Is Controversy Inevitable in Public Art? After a Year Filled With Protest, New York’s Cultural Council City Reconsiders Its Approach
At a hearing, legislators and arts professionals called for more transparency and staff to help the overextended system.
New York’s public art program has never been more ambitious—or more controversial—than it was this year, as the city worked to expand the number of monuments that honored women and reckon with others that memorialize shameful histories.
On Tuesday, the city council held a hearing to re-examine its approach—and consider whether it is ever possible to have public art without controversy. “What folks want is a little more transparency around the public art process,” said Councilmember Jimmy Van Bramer, who serves as the chair of the legislature’s committee on cultural affairs, at the start of the hearing.
Cultural Affairs Commissioner Tom Finkelpearl—who abruptly announced his resignation this fall after five years in the post—aimed to shed more light on the process. (He received a warm welcome by artists including Hank Willis Thomas and Jorge Luis Rodriguez, who attended in a show of support.) In his last official appearance before the legislative body, Finkelpearl largely defended the public art process, but admitted that it could be more transparent.
The department, he said, has already implemented an extra meeting for panelists and community stakeholders to interface for “all commissions and sensitive projects.” At the same time, he added: “Having an extra panel meeting is going to be helpful… but I also don’t think that there’s any way to avoid controversy in public art.”
Indeed, controversies have been in ample supply this year. Over the summer, several politicians criticized the decision-making process behind the de Blasio administration’s $10 million She Built NYC program—an initiative to commission statues to honor women’s history—as opaque. The initiative later became tabloid fodder after the actor Chazz Palmentieri called the mayor’s wife, Chirlane McCray, “racist” for not honoring Mother Cabrini, an Italian-American Catholic saint who received the most nominations from the public vote soliciting women to memorialize.
Back in October, East Harlem residents also accused the Department of Cultural Affairs of bungling the process for selecting an artist create a new work to replace the statue of Marion J. Sims, the 19th-century doctor who made his gynecological advances by experimenting on enslaved black women. A few weeks later, Mayor Bill de Blasio announced that Finkelpearl would be resigning, though several sources within the administration say that the culture commissioner was “pushed out” to divert criticism from New York’s first lady Chirlane McCray. (Spokespeople for the city have denied this account; De Blasio and Finkelpearl have said publicly that the decision to part was mutual.)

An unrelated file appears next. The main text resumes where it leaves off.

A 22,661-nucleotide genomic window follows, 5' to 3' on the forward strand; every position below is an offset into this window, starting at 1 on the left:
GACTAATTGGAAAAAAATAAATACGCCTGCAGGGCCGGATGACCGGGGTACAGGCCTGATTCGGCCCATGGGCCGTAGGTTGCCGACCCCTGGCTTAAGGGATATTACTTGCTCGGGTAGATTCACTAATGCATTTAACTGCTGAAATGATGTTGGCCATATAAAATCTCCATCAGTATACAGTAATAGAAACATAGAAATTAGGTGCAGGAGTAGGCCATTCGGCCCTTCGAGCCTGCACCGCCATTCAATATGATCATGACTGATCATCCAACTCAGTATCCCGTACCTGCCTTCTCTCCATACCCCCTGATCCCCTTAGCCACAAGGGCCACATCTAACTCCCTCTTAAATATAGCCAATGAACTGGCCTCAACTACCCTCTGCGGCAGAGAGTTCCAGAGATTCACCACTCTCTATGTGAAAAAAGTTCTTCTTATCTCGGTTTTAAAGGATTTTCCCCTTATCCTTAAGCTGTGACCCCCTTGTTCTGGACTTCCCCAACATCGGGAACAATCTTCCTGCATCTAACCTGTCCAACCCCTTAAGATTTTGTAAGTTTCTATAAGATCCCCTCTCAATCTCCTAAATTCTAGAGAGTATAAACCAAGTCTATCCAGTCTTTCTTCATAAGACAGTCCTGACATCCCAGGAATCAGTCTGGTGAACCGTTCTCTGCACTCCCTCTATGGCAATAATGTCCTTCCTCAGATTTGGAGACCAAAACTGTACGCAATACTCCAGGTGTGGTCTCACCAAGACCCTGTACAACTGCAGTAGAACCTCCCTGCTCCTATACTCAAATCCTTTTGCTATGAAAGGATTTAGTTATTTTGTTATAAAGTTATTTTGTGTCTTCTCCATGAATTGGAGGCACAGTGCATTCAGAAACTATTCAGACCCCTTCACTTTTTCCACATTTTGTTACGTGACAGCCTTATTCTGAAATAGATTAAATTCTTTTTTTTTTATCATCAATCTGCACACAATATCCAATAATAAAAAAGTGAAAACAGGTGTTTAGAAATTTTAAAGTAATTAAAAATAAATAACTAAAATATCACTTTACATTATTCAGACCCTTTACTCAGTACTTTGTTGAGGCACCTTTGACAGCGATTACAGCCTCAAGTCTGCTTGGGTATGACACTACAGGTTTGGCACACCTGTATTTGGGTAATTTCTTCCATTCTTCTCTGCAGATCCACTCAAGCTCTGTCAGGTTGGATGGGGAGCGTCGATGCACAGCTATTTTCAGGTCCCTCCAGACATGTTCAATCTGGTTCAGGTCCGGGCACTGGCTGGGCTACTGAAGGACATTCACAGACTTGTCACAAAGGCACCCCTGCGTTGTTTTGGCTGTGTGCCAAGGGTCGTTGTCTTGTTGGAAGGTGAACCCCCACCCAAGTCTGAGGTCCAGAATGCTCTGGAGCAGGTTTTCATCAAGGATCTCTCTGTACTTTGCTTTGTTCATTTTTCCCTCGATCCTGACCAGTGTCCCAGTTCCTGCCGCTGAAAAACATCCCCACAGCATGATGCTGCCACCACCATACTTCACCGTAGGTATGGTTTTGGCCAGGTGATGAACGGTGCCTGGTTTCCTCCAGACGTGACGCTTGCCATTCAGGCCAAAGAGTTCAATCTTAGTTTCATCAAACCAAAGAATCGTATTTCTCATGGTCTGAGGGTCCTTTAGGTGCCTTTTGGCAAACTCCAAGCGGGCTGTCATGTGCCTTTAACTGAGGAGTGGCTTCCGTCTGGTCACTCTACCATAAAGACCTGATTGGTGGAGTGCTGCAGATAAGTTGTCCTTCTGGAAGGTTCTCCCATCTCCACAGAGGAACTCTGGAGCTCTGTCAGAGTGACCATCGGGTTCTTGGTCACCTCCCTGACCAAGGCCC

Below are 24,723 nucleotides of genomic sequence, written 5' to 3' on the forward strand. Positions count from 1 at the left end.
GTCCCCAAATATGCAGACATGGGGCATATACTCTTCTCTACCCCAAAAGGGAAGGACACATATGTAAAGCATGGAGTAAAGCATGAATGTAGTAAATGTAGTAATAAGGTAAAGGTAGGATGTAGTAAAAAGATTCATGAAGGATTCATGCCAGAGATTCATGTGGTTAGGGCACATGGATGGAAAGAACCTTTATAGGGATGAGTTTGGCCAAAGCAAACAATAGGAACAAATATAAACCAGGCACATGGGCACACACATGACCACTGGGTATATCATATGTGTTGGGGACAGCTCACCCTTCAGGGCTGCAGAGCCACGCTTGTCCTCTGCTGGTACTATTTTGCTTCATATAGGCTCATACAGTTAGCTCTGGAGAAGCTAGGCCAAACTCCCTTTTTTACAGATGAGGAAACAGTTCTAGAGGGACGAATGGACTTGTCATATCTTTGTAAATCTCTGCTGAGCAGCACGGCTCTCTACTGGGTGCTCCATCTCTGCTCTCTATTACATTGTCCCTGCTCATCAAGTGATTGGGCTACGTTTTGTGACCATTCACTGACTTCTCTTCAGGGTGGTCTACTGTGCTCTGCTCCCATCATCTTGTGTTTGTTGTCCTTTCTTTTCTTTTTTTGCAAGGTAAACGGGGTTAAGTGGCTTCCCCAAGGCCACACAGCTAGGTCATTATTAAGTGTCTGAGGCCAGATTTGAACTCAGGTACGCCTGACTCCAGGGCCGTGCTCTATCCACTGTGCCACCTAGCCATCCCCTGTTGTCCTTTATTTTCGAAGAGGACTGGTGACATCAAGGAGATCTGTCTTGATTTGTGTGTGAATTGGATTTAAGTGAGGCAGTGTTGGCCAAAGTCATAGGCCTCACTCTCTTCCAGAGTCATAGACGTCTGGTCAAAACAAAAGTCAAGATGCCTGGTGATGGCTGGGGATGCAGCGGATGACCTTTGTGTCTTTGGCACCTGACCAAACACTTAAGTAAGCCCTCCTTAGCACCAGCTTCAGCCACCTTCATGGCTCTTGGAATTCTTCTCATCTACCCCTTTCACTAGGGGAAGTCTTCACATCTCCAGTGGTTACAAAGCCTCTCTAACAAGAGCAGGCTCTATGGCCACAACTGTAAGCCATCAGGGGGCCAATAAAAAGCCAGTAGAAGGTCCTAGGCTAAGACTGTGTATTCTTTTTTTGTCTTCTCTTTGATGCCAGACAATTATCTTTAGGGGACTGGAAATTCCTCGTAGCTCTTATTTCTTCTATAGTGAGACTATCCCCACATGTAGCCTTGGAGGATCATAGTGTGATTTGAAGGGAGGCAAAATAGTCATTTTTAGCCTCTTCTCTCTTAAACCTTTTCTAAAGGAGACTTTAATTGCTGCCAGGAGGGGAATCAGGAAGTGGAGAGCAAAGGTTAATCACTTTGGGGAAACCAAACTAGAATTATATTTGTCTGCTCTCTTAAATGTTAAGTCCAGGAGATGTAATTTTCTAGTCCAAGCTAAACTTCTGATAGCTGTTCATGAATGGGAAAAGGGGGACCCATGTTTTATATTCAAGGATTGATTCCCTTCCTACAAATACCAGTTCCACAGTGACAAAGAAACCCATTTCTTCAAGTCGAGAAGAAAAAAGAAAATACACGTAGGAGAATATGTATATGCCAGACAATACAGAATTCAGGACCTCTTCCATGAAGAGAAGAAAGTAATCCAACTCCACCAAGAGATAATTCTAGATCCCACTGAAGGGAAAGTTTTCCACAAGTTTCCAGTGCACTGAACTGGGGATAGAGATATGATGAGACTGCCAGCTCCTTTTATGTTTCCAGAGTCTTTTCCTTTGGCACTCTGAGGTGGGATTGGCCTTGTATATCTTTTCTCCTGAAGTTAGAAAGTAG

But as Finkelpearl testified this morning, it was McCray and deputy mayor Alicia Glen who were ultimately responsible for choosing the women who would be honored with statues. Addressing the Sims controversy, Finkelpearl said that his staff “took a hard look” at what happened.
Others who testified before the city council scrutinized the Percent for Art program, which was established in 1982 and processes the majority of public artworks erected in the city. The initiative requires that one percent of budgets for eligible city-funded construction projects be spent on art. Although virtually every speaker praised the program’s current director, Kendal Henry, they also described the agency as overextended and understaffed. Only three employees are tasked with handling more than 125 active commissions worth millions of taxpayer dollars.
Janet Zweig, an artist who has worked with the agency, put the numbers into stark relief by comparing them with other cities: San Francisco, she said, has 10 staff members overseeing 75 projects, while Austin has seven people overseeing 70 projects, and Denver has five people overseeing 40.
Ambition has historically stymied efficiency for the city’s Percent for Art program, according to former directors who testified at the oversight hearing. “With over 100 projects in the program’s pipeline and dozens more on the docket during the years I was there,” said Charlotte Cohen, who served as director from 1996 to 2005, “it was challenging to maintain the deep involvement and focus these projects demand and deserve.”
Despite all the controversy, Jennifer McGregor, Percent for Art’s first director, is holding out hope for the program she helped build. “The staff is strong, but let’s be creative about how to reinforce their efforts,” she testified. “Now is the time to review what is needed to steward these important, sensitive projects and to provide the necessary support in terms of expertise and time.”
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